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First COVID-19 variants confirmed in Grant County

New cases in GCD area

 

Last updated 4/14/2021 at 7:31am



Grant County Health District confirmed cases of B.1.429 variants of COVID-19 in three Grant County residents Monday, and lists 103 new Covid cases in the last week, including from the Grand Coulee area.

The district’s health officer is advocating masking up with the highest quality mask you can afford, not just to protect others but also to protect yourself against new variants.

The variants, often referred to as “California variants,” were identified in the first and second week of April through genomic sequencing at the Washington State Department of Health Public Health Laboratory, a press release explained.

“Samples were obtained from three Grant County residents who tested positive for COVID-19 in late March and early April,” the release says. “Other details about the individuals are being withheld for confidentiality reasons; all are recovering without requiring hospitalization.” 

The district was unable to tell The Star what cities within the county the individuals are from, according to GCHD Public Information Officer Misty Aguilar.

Aguilar said that “approximately 45-50% of all COVID positive cases in Washington are now expected to be California variants, while at least 35% are expected to be B117 (UK) variant. More than 90% of all cases in WA are expected to now be the Variants of Concern.”

A new Covid case was reported by GCHD on April 12 as coming from the Grand Coulee Dam, however they did not report if the case was a variant. 

The Grand Coulee and Electric City and area has had 35 confirmed Covid cases since the pandemic started, according to their website.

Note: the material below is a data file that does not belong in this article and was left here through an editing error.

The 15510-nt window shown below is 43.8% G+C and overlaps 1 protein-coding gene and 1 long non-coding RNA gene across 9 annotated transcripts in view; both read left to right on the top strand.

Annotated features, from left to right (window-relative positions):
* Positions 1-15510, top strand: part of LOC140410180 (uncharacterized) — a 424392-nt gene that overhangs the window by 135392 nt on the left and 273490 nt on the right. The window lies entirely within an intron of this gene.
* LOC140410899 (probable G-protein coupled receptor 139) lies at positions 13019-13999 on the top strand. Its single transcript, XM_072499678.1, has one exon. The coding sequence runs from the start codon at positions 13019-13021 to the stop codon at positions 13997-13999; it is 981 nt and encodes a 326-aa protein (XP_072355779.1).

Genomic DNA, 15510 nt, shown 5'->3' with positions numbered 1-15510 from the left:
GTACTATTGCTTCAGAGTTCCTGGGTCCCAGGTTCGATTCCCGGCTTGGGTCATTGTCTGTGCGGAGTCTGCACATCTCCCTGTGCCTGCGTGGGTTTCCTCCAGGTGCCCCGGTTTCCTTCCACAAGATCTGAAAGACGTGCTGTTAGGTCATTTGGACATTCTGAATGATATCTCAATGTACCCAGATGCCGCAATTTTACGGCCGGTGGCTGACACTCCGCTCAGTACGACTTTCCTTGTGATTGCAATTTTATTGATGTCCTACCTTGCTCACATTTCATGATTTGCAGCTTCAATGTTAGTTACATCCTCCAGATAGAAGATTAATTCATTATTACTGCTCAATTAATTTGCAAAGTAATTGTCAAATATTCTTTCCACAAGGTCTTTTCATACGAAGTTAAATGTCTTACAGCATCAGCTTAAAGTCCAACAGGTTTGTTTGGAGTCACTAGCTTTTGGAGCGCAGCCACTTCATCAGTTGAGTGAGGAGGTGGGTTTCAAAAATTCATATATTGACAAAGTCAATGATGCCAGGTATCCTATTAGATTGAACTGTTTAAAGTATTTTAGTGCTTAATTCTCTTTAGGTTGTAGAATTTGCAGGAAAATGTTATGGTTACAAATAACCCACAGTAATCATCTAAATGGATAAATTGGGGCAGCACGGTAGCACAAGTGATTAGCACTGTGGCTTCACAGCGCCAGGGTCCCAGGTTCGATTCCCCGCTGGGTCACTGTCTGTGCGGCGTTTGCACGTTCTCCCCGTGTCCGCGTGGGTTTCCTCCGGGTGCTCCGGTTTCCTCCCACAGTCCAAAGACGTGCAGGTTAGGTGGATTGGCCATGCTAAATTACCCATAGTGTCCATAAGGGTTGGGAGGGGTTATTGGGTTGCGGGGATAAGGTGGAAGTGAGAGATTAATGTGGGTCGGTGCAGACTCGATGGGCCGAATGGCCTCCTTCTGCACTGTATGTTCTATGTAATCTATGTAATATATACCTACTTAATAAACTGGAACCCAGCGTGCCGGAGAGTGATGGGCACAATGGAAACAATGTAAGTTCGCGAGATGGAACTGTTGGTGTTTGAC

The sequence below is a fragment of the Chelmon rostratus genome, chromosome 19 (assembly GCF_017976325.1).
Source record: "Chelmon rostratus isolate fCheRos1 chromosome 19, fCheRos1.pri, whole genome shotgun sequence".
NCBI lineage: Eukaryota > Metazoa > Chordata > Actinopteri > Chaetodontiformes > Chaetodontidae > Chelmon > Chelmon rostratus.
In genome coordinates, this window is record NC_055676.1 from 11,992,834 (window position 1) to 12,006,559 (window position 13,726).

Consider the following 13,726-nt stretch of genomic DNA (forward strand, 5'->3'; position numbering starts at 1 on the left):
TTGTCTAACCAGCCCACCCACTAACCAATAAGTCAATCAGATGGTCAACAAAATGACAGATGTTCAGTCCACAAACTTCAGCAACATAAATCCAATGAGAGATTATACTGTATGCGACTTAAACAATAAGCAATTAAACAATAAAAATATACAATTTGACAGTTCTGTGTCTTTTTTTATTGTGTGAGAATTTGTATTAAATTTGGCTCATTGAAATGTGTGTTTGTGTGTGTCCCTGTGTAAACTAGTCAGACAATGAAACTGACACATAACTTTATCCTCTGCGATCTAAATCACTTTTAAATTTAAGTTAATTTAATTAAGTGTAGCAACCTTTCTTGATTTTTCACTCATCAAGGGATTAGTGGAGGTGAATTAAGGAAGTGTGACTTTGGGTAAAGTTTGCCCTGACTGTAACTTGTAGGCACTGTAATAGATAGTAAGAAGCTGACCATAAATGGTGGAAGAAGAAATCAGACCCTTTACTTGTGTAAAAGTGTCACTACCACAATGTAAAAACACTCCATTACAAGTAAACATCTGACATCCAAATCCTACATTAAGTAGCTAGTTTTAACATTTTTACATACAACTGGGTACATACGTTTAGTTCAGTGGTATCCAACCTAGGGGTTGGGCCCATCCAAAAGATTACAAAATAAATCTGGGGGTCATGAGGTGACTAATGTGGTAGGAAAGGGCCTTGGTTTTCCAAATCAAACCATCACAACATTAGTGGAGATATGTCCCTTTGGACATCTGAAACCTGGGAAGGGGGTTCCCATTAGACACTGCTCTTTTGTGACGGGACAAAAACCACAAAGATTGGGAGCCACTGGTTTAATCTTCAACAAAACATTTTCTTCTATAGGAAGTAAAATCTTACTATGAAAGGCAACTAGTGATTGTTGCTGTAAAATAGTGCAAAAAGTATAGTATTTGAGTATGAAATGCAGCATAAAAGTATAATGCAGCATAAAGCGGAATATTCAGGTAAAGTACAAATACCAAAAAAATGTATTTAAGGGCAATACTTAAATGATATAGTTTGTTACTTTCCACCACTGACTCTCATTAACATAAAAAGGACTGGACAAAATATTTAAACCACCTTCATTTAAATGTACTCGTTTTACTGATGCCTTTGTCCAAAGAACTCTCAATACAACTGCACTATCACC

Coulee Dam has had 49, including two reported in the last week, according to Okanogan County Public Health’s website. Neither Elmer City nor Nespelem have had any cases in the last week. The Colville Tribes reports three active cases, all in Omak.

“Most COVID variants are more infectious, and their severity is greater,” Grant County Health states, reiterating the importance of following COVID-safe practices.

“Because our COVID-19 rate is still high, please continue using high quality masks when in public, physically distance by 6 feet, wash your hands often and stay fit by exercising regularly,” Grant County Health Officer Dr. Alexander L. Brzezny said in the release. “The next best thing you can do is to get the COVID-19 shot as soon as possible to bring COVID-19 rates down and bring our freedom back. The vaccines are the most hopeful thing we have had since the beginning of this pandemic, so let’s fight back with it.”

“Washington State has a robust surveillance system for identifying variants,” the release goes on to say. “According to the Washington State Department of Health, Washington is one of the top states for genome sequencing, the process for identifying variants, and our public health laboratory sequences more specimens than nearly any other state in the U.S. In addition to testing for variants among individuals with COVID, the Department of Health is also interested in testing for variants in those rare instances when a person develops COVID after being fully vaccinated (a vaccine breakthrough).

“COVID-19 is not over; this pandemic is not over. We urge everyone to follow preventative measures and take precautions when gathering outside of your home,” said Grant County Health District Administrator Theresa Adkinson.

“Overall, COVID-19 case rates and community spread in Grant County continue to be relatively high,” added Dr. Brzezny. “The concern about COVID variants is a good reason to continue infection prevention steps so that our county can stay in the current phase 3 of reopening. Increasing rates of disease could push us back a phase or worse. Even after a person is vaccinated for COVID-19, individuals should continue wearing a mask in public, using good ventilation at home, school or a workplace, practice regular handwashing and maintain physical distance from others outside of their household. We may have also forgotten that it is still important to get tested and stay home if we feel ill, so please get tested if and isolate if experiencing COVID symptoms.”

 

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